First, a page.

BILBAO, Spain -- As the U.S. lead got bigger and the crowd quieter, Finland's players were forced to have a most uncomfortable conversation.
"We kind of talked a little on the bench a little bit, 'Hey, everybody remember when we scored the last time?' " forward Kimmo Muurinen said.
It was a long time. Almost an entire quarter.
The Americans held the Finns without a basket in the second quarter, opening defense of their title with a 114-55 romp Saturday in the FIBA Basketball World Cup.
Silencing the Finns in the second quarter on the scoreboard and in the stands, where their rabid fans filled an entire side of the arena, the Americans allowed just a pair of free throws in the period, outscoring their overmatched opponents 29-2 to open a 60-18 advantage.
The U.S. players also knew they were basically pitching a shutout for 10 minutes.
"Our coaches were encouraging us to keep up that effort by telling us every timeout, every dead ball, they only had two points or whatever," guard Stephen Curry said. "That's just motivation to keep doing what we're doing."
The event has since been renamed, but nothing else looks different for the Americans, who won their 55th straight game.
Finland was 0 for 17 in the second quarter, missing all six 3-point attempts, and missed 19 straight shots over the second and third quarters before Tuukka Kotta ended the drought with a basket with 8:48 remaining in the third that made it 62-20.
The Finns were making their World Cup debut as a wild card and didn't do much to prove they deserved it after the opening minutes. They missed all 13 3-point attempts in the first half but finally saw some shots fall after halftime when the game was long decided, giving their expected 8,000 fans who traveled here the chance to cheer.
The Americans played just four exhibition games and acknowledged they would have to use their five group stage games to continue improving a team whose players average just over 24 years of age, the youngest it has ever sent using professionals.
No problem against the Finns, where their size and athletic advantages made it look like men against boys.
And even if they draw host Spain in Madrid on Sept. 14 in the championship game, they wouldn't face a crowd that was much louder than this.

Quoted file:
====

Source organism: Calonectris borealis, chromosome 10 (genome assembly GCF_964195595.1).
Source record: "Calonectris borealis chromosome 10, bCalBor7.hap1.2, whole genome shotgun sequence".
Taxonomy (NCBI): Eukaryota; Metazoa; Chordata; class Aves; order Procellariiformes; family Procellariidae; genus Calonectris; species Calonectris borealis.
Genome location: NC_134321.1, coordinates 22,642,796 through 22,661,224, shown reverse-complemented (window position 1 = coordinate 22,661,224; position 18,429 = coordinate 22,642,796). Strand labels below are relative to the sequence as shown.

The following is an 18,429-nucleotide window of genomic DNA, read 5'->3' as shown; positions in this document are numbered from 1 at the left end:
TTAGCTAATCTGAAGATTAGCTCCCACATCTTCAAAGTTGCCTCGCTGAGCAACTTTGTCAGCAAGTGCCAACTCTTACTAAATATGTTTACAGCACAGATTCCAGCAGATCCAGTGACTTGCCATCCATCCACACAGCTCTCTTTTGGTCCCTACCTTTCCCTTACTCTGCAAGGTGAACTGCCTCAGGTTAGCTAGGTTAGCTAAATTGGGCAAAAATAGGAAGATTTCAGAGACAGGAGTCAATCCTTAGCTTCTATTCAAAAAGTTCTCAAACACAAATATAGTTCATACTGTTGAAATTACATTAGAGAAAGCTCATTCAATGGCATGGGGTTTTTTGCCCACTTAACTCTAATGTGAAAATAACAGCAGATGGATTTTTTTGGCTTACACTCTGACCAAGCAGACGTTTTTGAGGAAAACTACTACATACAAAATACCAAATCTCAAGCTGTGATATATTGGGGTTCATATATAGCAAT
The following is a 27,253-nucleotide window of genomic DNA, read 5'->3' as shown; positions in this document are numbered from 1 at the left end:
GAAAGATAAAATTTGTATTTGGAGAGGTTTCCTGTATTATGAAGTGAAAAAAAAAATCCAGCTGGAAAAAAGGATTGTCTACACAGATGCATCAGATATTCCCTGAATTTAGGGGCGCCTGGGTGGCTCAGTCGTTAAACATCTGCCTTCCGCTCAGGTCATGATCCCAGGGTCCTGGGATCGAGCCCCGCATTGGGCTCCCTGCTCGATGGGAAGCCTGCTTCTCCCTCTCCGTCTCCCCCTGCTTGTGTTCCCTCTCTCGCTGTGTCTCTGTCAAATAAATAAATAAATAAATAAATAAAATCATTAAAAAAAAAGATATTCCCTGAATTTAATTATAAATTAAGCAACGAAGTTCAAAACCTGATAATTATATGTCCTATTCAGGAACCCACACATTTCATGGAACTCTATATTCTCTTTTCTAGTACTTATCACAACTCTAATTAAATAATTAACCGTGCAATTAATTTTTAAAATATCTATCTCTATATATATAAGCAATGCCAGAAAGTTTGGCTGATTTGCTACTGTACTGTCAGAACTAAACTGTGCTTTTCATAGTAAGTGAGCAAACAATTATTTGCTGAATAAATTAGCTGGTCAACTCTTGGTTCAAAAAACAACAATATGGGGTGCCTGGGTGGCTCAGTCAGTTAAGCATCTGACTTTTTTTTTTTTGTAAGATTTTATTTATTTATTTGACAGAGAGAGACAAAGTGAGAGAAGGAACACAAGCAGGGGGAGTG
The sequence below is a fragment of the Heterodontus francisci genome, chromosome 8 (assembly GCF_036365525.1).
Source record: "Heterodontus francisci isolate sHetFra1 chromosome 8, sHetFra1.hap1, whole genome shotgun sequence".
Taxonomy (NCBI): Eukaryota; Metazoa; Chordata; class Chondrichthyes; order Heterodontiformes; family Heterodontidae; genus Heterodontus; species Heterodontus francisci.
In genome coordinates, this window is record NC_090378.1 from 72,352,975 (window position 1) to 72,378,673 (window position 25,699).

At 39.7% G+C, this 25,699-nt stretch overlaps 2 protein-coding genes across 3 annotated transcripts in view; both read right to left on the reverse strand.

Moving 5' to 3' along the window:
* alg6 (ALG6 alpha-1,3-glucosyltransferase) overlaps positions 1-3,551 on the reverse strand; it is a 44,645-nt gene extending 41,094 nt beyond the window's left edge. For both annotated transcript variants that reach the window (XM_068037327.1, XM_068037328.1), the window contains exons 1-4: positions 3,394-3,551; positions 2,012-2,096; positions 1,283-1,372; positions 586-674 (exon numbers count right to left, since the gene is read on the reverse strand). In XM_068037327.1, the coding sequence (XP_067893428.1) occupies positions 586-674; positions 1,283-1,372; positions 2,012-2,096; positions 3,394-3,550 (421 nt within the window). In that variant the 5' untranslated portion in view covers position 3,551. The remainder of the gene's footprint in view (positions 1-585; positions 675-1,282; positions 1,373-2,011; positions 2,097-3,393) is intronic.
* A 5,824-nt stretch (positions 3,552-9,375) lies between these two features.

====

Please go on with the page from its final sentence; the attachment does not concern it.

Fans wearing Finnish blue and white were pouring out of the exits of the metro station outside the arena by the dozens more than two hours before the start, looking like college football alums arriving for a Saturday morning tailgate.
They filled nearly every seat behind one of the baskets, cheering loudly from warmups straight through the opening minutes, when Gerald Lee made the game's first basket.
"It was awesome," Curry said. "They were energetic regardless of the score. Seemed like every basket Finland made was like a game-winner."
There just weren't many of them.
Lee had Finland's next bucket to tie it at 4 but then picked up a third foul just over 2 minutes into the game and had to go to the bench, leaving the Finns without nobody who could compete in the paint.
It was 31-16 after one, but after Teemu Rannikko's free throws cut it to 39-18 with about 6½ minutes remaining, the U.S. scored the final 21 points of the half, forcing a missed shot on defense, then running out for a layup.
Finland finished just ninth in last year's European championship, failing to qualify automatically for the World Cup. But the Finns, ranked 39th, became the lowest-ranked team ever to receive a wild card, with basketball governing FIBA noting Finland's improvement on the court and the strength of its fan base.
And it didn't hurt that Finnish company Rovio, maker of the Angry Birds games, offered to provide advertising for FIBA if Finland was selected.
But none of those could help on the court, where all the best players were wearing red, white and blue and delivered highlight plays, with Rose flashing his old explosiveness with a second quarter drive and dunk.
Shawn Huff and Petteri Koponen each scored 12 points for Finland, which shot 28 percent.